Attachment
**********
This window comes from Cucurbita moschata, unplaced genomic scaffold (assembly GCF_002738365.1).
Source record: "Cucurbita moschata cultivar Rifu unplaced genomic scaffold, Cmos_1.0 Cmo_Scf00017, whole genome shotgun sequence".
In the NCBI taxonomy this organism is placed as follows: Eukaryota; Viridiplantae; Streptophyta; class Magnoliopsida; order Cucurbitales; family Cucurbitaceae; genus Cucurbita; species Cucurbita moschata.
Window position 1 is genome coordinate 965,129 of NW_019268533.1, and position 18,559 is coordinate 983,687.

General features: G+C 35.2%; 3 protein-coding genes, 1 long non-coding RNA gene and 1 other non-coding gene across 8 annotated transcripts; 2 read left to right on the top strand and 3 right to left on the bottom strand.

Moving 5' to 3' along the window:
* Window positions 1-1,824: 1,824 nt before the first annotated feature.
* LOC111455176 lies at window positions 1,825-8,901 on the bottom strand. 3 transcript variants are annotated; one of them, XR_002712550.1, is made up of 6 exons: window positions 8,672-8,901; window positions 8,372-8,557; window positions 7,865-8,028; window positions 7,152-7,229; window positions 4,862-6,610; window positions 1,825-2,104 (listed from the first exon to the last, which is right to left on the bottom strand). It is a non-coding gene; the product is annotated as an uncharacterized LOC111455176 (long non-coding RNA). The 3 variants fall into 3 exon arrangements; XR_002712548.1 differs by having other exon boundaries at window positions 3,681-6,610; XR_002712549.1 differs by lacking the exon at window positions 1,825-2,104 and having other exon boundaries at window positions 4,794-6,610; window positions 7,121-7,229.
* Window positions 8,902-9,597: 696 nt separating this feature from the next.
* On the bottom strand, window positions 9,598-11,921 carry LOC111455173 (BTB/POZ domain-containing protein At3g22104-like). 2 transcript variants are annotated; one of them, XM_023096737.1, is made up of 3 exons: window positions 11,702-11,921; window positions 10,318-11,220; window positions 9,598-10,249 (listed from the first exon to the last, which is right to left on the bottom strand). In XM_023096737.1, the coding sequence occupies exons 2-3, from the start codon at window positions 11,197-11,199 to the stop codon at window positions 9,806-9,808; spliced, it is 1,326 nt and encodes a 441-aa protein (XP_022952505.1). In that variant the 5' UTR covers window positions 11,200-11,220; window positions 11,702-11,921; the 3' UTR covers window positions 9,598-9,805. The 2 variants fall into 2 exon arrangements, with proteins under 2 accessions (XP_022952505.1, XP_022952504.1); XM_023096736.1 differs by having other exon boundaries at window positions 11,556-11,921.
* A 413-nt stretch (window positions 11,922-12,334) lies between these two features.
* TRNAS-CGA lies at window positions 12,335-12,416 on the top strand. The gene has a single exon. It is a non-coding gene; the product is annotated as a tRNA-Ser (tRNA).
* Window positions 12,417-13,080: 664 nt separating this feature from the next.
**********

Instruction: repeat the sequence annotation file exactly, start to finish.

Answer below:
This window comes from Cucurbita moschata, unplaced genomic scaffold (assembly GCF_002738365.1).
Source record: "Cucurbita moschata cultivar Rifu unplaced genomic scaffold, Cmos_1.0 Cmo_Scf00017, whole genome shotgun sequence".
In the NCBI taxonomy this organism is placed as follows: Eukaryota; Viridiplantae; Streptophyta; class Magnoliopsida; order Cucurbitales; family Cucurbitaceae; genus Cucurbita; species Cucurbita moschata.
Window position 1 is genome coordinate 965,129 of NW_019268533.1, and position 18,559 is coordinate 983,687.

General features: G+C 35.2%; 3 protein-coding genes, 1 long non-coding RNA gene and 1 other non-coding gene across 8 annotated transcripts; 2 read left to right on the top strand and 3 right to left on the bottom strand.

Moving 5' to 3' along the window:
* Window positions 1-1,824: 1,824 nt before the first annotated feature.
* LOC111455176 lies at window positions 1,825-8,901 on the bottom strand. 3 transcript variants are annotated; one of them, XR_002712550.1, is made up of 6 exons: window positions 8,672-8,901; window positions 8,372-8,557; window positions 7,865-8,028; window positions 7,152-7,229; window positions 4,862-6,610; window positions 1,825-2,104 (listed from the first exon to the last, which is right to left on the bottom strand). It is a non-coding gene; the product is annotated as an uncharacterized LOC111455176 (long non-coding RNA). The 3 variants fall into 3 exon arrangements; XR_002712548.1 differs by having other exon boundaries at window positions 3,681-6,610; XR_002712549.1 differs by lacking the exon at window positions 1,825-2,104 and having other exon boundaries at window positions 4,794-6,610; window positions 7,121-7,229.
* Window positions 8,902-9,597: 696 nt separating this feature from the next.
* On the bottom strand, window positions 9,598-11,921 carry LOC111455173 (BTB/POZ domain-containing protein At3g22104-like). 2 transcript variants are annotated; one of them, XM_023096737.1, is made up of 3 exons: window positions 11,702-11,921; window positions 10,318-11,220; window positions 9,598-10,249 (listed from the first exon to the last, which is right to left on the bottom strand). In XM_023096737.1, the coding sequence occupies exons 2-3, from the start codon at window positions 11,197-11,199 to the stop codon at window positions 9,806-9,808; spliced, it is 1,326 nt and encodes a 441-aa protein (XP_022952505.1). In that variant the 5' UTR covers window positions 11,200-11,220; window positions 11,702-11,921; the 3' UTR covers window positions 9,598-9,805. The 2 variants fall into 2 exon arrangements, with proteins under 2 accessions (XP_022952505.1, XP_022952504.1); XM_023096736.1 differs by having other exon boundaries at window positions 11,556-11,921.
* A 413-nt stretch (window positions 11,922-12,334) lies between these two features.
* TRNAS-CGA lies at window positions 12,335-12,416 on the top strand. The gene has a single exon. It is a non-coding gene; the product is annotated as a tRNA-Ser (tRNA).
* Window positions 12,417-13,080: 664 nt separating this feature from the next.